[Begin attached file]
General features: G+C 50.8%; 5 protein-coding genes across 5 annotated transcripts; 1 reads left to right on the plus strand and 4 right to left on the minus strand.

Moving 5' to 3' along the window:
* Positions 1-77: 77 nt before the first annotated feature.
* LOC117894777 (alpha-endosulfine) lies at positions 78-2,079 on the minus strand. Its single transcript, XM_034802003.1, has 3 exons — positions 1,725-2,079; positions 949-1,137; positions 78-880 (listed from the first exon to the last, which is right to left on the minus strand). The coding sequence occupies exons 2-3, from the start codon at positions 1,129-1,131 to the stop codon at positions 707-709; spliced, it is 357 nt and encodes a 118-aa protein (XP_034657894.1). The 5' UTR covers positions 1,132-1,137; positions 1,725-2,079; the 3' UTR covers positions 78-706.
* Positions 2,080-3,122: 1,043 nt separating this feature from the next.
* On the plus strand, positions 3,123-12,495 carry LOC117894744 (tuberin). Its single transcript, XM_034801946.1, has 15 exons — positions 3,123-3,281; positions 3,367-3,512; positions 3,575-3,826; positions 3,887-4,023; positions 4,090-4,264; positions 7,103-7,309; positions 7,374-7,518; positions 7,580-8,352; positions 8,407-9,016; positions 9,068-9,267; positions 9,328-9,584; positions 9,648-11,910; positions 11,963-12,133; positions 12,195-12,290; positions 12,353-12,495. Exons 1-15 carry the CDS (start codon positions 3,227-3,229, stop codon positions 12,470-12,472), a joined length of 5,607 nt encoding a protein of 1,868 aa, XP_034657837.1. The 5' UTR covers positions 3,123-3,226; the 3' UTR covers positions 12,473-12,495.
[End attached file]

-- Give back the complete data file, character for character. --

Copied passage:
General features: G+C 50.8%; 5 protein-coding genes across 5 annotated transcripts; 1 reads left to right on the plus strand and 4 right to left on the minus strand.

Moving 5' to 3' along the window:
* Positions 1-77: 77 nt before the first annotated feature.
* LOC117894777 (alpha-endosulfine) lies at positions 78-2,079 on the minus strand. Its single transcript, XM_034802003.1, has 3 exons — positions 1,725-2,079; positions 949-1,137; positions 78-880 (listed from the first exon to the last, which is right to left on the minus strand). The coding sequence occupies exons 2-3, from the start codon at positions 1,129-1,131 to the stop codon at positions 707-709; spliced, it is 357 nt and encodes a 118-aa protein (XP_034657894.1). The 5' UTR covers positions 1,132-1,137; positions 1,725-2,079; the 3' UTR covers positions 78-706.
* Positions 2,080-3,122: 1,043 nt separating this feature from the next.
* On the plus strand, positions 3,123-12,495 carry LOC117894744 (tuberin). Its single transcript, XM_034801946.1, has 15 exons — positions 3,123-3,281; positions 3,367-3,512; positions 3,575-3,826; positions 3,887-4,023; positions 4,090-4,264; positions 7,103-7,309; positions 7,374-7,518; positions 7,580-8,352; positions 8,407-9,016; positions 9,068-9,267; positions 9,328-9,584; positions 9,648-11,910; positions 11,963-12,133; positions 12,195-12,290; positions 12,353-12,495. Exons 1-15 carry the CDS (start codon positions 3,227-3,229, stop codon positions 12,470-12,472), a joined length of 5,607 nt encoding a protein of 1,868 aa, XP_034657837.1. The 5' UTR covers positions 3,123-3,226; the 3' UTR covers positions 12,473-12,495.